Sunday, June 5, 2011


I was struck recently by a similarity by a character and scene in my first major mod, Fate of a City, and Dragon Age 2.  This came as a result of a discussion of the emotional impact of Dragon Age 2, where the issue of Hawke's family was brought up.

As anyone who has played the DA2 demo knows, one of Hawke's siblings dies in the opening sequence of the game, killed depending on the class choice of the player. If the player is a mage, then the sister Bethany (also a mage) dies, but otherwise, the brother Carver will die. Hawke's mother is overwhelming distraught, and Hawke also gets to utter a few words to his/her mother in an attempt to console her. Many players found this sequence forced and trivial, because they did not care about their dead sibling at all. They had known them for a matter of minutes, and had formed no real connection with them whatsoever because of the lack of interaction.  On my first playthrough, where Carver died, I did not care a whit for him. In the short timeframe I had known him, all he had done was complain about my every decision. I wasn't really sad to see him die at all.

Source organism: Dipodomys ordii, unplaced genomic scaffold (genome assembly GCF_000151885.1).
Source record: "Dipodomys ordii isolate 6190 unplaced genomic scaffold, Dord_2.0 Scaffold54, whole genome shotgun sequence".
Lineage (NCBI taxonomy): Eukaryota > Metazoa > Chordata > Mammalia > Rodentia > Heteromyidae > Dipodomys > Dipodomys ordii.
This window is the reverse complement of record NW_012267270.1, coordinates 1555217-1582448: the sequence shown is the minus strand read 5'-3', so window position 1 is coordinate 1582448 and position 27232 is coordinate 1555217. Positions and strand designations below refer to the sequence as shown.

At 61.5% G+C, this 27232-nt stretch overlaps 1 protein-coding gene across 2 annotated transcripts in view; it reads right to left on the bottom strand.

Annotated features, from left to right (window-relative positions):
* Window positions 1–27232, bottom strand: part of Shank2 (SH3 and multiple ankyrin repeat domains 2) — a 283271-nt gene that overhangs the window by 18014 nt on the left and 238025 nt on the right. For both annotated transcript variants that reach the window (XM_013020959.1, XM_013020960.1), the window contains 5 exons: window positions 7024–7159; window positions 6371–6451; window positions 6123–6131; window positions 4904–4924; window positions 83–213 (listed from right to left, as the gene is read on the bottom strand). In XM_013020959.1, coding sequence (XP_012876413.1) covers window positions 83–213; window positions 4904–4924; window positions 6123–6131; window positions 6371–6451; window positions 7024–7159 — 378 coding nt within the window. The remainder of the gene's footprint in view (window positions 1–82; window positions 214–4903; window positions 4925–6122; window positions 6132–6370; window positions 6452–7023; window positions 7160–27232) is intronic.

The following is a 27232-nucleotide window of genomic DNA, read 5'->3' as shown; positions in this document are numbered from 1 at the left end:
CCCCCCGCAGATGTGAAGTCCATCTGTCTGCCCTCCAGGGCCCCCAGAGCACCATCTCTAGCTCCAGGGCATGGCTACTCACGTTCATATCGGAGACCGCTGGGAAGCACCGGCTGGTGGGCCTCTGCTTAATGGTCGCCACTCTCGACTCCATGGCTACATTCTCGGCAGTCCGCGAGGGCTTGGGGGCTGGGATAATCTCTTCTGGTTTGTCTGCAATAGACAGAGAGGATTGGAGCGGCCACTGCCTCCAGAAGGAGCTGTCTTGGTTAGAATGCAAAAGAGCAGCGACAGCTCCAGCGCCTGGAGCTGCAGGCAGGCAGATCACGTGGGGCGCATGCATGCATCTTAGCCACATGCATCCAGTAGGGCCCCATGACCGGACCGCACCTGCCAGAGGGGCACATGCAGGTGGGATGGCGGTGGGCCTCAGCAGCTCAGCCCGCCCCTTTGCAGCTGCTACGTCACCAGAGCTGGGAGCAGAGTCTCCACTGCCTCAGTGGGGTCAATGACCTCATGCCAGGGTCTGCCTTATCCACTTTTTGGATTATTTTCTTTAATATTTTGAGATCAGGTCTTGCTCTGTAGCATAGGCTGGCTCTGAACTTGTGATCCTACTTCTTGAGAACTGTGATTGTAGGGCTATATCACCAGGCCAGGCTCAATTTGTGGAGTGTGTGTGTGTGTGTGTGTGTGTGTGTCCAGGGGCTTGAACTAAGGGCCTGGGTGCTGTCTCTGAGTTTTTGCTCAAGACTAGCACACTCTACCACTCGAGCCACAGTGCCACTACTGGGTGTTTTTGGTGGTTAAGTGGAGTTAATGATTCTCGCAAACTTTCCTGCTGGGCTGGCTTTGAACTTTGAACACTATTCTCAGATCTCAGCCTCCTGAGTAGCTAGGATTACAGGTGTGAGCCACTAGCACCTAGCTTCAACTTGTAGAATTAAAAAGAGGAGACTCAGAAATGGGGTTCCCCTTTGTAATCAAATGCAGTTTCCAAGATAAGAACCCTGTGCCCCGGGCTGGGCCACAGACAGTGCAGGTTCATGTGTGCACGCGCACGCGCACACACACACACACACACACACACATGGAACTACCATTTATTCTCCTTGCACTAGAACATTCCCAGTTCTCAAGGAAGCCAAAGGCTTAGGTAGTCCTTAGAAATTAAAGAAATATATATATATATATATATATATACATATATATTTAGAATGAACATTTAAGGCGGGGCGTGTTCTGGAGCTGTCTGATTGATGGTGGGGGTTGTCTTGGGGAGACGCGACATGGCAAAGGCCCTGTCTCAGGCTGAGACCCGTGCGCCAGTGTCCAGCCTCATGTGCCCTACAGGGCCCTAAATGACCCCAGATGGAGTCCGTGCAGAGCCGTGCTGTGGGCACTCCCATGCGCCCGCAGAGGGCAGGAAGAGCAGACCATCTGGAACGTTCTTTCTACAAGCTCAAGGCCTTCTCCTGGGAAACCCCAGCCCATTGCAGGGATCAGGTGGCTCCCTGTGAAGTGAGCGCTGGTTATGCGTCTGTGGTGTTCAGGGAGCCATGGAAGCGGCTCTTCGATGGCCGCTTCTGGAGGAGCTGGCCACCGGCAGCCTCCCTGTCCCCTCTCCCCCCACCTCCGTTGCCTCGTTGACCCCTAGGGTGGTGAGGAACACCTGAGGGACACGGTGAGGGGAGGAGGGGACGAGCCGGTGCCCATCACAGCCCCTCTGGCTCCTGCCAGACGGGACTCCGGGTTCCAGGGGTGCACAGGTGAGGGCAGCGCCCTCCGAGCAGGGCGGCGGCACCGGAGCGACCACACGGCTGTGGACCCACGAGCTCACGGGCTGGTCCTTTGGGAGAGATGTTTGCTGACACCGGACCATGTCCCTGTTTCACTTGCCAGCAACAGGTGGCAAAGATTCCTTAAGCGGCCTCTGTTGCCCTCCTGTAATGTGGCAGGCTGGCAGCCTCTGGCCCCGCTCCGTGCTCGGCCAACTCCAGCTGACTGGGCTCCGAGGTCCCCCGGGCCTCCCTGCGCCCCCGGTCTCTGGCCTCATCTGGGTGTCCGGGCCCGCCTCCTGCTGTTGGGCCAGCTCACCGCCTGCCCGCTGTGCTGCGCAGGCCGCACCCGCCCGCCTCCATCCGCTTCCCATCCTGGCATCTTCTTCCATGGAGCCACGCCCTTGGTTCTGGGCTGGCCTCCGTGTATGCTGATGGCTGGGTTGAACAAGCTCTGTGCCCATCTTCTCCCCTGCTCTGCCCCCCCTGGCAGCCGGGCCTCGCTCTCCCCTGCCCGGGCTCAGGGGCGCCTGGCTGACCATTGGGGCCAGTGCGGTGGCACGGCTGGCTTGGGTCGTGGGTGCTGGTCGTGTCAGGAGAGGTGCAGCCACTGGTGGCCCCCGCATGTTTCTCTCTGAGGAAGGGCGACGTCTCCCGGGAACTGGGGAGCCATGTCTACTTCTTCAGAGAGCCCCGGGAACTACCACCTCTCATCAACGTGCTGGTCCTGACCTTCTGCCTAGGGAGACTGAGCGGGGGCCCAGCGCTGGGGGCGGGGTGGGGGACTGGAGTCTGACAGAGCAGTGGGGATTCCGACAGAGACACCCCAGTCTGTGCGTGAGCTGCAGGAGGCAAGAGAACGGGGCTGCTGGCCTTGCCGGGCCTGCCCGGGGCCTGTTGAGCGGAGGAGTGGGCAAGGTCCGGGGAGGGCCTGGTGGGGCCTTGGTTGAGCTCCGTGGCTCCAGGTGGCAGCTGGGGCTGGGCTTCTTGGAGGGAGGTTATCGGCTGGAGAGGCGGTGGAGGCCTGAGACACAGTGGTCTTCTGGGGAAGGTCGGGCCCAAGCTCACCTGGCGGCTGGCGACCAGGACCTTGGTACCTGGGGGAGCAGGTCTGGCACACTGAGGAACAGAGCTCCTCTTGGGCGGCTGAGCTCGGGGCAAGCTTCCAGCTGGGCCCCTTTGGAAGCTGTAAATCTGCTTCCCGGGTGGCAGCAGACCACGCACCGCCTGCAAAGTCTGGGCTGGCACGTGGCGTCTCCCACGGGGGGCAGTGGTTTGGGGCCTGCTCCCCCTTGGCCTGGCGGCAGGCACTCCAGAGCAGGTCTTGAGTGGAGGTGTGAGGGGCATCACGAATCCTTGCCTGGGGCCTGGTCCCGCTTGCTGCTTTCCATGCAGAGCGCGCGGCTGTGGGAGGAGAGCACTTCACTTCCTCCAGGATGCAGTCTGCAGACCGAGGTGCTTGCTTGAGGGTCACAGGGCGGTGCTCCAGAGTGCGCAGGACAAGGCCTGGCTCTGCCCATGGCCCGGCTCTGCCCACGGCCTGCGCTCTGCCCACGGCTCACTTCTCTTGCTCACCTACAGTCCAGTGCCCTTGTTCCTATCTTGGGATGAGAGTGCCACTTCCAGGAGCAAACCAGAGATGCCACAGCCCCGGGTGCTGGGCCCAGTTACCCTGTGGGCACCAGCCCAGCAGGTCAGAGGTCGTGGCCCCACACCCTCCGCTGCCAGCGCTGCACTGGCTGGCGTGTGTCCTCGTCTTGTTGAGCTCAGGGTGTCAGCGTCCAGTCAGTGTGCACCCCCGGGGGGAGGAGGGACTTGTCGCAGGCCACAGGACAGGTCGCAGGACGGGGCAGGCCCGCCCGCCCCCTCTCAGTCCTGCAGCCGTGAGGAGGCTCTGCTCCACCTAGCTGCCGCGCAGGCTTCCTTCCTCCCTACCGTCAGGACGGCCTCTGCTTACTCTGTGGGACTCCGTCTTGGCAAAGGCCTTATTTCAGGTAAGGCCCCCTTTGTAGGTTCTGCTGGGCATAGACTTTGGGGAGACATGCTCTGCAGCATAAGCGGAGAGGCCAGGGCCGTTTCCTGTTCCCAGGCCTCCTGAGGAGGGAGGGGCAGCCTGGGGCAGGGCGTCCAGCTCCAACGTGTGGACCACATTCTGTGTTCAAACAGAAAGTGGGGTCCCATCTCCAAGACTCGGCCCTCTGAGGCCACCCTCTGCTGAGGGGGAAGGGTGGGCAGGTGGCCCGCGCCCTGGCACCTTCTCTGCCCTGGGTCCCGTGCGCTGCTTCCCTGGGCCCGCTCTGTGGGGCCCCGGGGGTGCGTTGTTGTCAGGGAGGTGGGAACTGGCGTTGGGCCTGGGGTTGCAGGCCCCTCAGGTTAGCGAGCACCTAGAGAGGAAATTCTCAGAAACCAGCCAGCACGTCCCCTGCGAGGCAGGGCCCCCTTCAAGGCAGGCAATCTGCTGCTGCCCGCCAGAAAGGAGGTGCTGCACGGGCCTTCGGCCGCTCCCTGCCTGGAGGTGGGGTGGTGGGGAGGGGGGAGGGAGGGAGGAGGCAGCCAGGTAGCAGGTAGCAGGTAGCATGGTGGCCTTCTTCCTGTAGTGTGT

Hawke's family: Who's expendable now? Hrm, I guess it's Carver.

Comparatively, in Fate of a City, the game starts off with an attack on the city of Darthall.  The player meets their apparent friend Meylana, who gives a brief run-down on the circumstances and situation. She provides the immediate setting in an interactive fashion rather than having it carried out entirely through a non-interactive cutscene  (though you get that afterwards to show it play out as well). After the invasion, the player meets up with another friend/acquaintance, who informs them that Meylana has been killed. The player has the option to respond as though they cared (or didn't) and the dialogue continues and the friend provides the player with information they need to get in contact with people trying to fight the new rulers of the city.